Virtues of: Miao Culture, China
Words by Sharon Tsang-de Lyster for The New York Times T Mag Singapore, Photos by Stephanie Teng, Cary Ho and Sharon Tsang-de Lyster
In the Guizhou province, China - The Miao people, estimated at 5 million, forms one of the largest ethnic groups of the country.
As one of the earliest ethnic groups mentioned in ancient Chinese annals, the Miao have managed to preserve their ethnic identity to the present day. Their history is closely related to the formation of the Han culture. Recent archaeological and linguistic discoveries tend to corroborate ancient texts and myths; they point to the early presence of Miao groups in the middle basin of the Yingtze River.
A people without writing, the Miao perpetuated their archaic traditions through the transmission from generation to generation of their ancient songs, textile techniques and patterns, silver jewellery, hairstyles and animist faith. Each clan distinguished itself mostly via their women’s costumes, therefore creating an amazing diversity of styles, textiles techniques and patterns. Their untainted virtues are subtly threaded through their renowned, museum-worthy textiles. In a world that is constantly chasing for speed, scalability and popularity, the Miao spoke another story. Their language: the simple needle and thread. Their universe: the remarkably respectful lifestyle.
Patience - Needlework is a life-long craft that demands an incredible amount of patience. Within a given Miao community, intricate decoration of costumes, baby carriers or wedding bedcovers was an essential skill that women had to master at an early age. This is to demonstrate their virtues, such as patience, meticulousness, capacity for hard work and good artistic sense, which were considered indispensable to marrying a suitable husband. If needlework was like the young girls’ school subject, then exams would happen during the regular festivals and courtship rituals where they dressed in their most beautiful apparel and even displayed neatly folded wedding bedcovers piled on their back for everyone to contemplate.
Practicing restraint - Besides their practical functions and their decorative dimensions, the costumes also represent benchmarks for one’s age, child, adult or elder, and marital and reproductive status, not yet married, married or having given birth. The most glamorous costumes normally belong to young, unmarried females. In contrast, the costumes for married women tend to be plainer. By the time one reaches old age, one might even dye the colourful embroidery from a costume into a dark blue or black colour to not compete for attention with the young women.
Genuine praises - Quite a contrast to the modern sales advice, if the Miao women want to present the outcome of their hard work, why do they put their embroidery mainly on the back of their costumes? The sewing and embroidery skills of Miao women form the basis of their assessment by their own ethnic community. From such skills, one can tell how intelligent, how wise, how diligent and how virtuous they are. Therefore, the finer the sewing and embroidery work, the better the temperament of a woman, which would draw admiration towards her. However, the Miao people feel that admiration expressed behind one’s back is more genuine, hence the Miao have a long tradition of putting their best embroidery at the back.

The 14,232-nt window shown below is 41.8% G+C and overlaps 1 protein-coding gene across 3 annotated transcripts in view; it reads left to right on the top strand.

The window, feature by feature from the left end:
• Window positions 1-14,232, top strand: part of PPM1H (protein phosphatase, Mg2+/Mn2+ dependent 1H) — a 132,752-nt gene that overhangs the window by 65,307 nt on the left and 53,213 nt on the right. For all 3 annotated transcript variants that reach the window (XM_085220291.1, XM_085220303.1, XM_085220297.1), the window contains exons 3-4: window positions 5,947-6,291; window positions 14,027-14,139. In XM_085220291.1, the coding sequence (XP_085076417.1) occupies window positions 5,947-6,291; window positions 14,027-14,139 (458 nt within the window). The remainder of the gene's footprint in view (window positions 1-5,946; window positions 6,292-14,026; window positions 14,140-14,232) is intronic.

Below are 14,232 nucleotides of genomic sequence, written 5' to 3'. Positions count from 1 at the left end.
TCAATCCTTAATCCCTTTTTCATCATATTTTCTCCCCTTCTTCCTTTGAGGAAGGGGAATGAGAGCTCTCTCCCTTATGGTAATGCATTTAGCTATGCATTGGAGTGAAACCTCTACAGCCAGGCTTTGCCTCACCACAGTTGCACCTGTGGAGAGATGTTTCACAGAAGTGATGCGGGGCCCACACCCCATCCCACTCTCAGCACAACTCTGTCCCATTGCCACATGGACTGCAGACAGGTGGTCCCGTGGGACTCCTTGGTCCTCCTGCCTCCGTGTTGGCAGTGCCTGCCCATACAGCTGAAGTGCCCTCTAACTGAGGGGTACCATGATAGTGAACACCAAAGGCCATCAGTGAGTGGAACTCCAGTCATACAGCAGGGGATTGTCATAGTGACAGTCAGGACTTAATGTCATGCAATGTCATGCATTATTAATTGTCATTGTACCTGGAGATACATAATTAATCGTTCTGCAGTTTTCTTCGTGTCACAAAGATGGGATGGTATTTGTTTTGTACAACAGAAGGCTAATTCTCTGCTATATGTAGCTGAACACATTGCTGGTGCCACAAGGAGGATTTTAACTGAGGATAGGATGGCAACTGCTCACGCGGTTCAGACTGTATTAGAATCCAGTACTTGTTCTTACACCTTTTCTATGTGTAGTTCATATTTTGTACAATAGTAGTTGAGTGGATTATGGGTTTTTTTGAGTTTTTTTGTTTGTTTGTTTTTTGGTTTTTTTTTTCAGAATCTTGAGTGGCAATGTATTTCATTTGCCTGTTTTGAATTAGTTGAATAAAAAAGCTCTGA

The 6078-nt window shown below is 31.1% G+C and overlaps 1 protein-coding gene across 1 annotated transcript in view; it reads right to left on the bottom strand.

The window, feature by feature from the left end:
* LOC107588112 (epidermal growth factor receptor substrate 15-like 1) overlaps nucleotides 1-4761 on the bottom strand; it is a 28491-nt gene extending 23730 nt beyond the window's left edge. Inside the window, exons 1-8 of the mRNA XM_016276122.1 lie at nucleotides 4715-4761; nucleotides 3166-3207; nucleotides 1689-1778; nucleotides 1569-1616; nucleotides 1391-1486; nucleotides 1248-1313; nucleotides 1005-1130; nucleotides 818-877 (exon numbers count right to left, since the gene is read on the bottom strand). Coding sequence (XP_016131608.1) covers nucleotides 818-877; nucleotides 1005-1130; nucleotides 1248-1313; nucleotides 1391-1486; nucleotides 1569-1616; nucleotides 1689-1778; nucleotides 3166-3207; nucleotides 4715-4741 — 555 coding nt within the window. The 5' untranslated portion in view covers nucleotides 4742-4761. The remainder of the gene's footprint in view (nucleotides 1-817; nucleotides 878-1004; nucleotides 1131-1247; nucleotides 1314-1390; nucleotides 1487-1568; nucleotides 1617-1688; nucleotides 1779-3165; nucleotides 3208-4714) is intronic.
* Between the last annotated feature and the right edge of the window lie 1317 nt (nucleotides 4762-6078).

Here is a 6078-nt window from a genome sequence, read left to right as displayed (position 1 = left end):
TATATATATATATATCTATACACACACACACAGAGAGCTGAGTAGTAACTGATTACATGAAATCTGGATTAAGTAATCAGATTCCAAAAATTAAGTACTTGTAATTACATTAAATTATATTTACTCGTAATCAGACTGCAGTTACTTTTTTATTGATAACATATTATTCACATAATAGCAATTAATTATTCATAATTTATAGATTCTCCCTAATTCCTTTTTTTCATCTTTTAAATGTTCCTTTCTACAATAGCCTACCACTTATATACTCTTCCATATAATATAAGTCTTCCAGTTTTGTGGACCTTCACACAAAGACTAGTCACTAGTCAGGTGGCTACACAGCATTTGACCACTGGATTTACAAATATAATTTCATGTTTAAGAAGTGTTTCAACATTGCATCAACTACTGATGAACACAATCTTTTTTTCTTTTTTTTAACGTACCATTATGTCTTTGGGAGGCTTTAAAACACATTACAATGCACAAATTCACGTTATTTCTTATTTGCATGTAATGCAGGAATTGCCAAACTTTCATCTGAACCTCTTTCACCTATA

Modesty - Sometimes there are some “defects” or “omissions” in an otherwise very densely embroidered piece. The Miao women think that humans should not think of themselves as perfect or completely faultless. Embroiderers deliberately leave some small defects or omissions on their pieces, to allow room for improvement by the next generation; so that the art of embroidery can be passed onto future generations, hoping that it gets better and better with time, from one generation to another.
Respect for the ancestors - The Miao is an ethnic group with long history of migration and misery tracking back to when they were they were defeated by the Han in battle, and were forced to move from the lower reaches of the Yellow River then to western Hunan, Guizhou, Guangxi, Yunnan, Southeast Asia and other places. They express their fond memories of the ancient homeland by transferring the remembrances of their native landscape into graphical form in the embroidery of baby carriers and costumes.In the embroidery of many baby carriers from central and western Guizhou, there are two or three small squares above a big square, apparently symbolizing the ancient Miao towns and cities. On many Miao pleated skirts, there is a row of men on horseback on their silver crowns crossing a bridge in cross-stitch embroidery, illustrating their long history of migration. They did this to preserve their cultural heritage, out of respect for their ancestors and to remember their previous homeland.
For the Miao, their costumes are their history book, their personal narrative, their moral compass.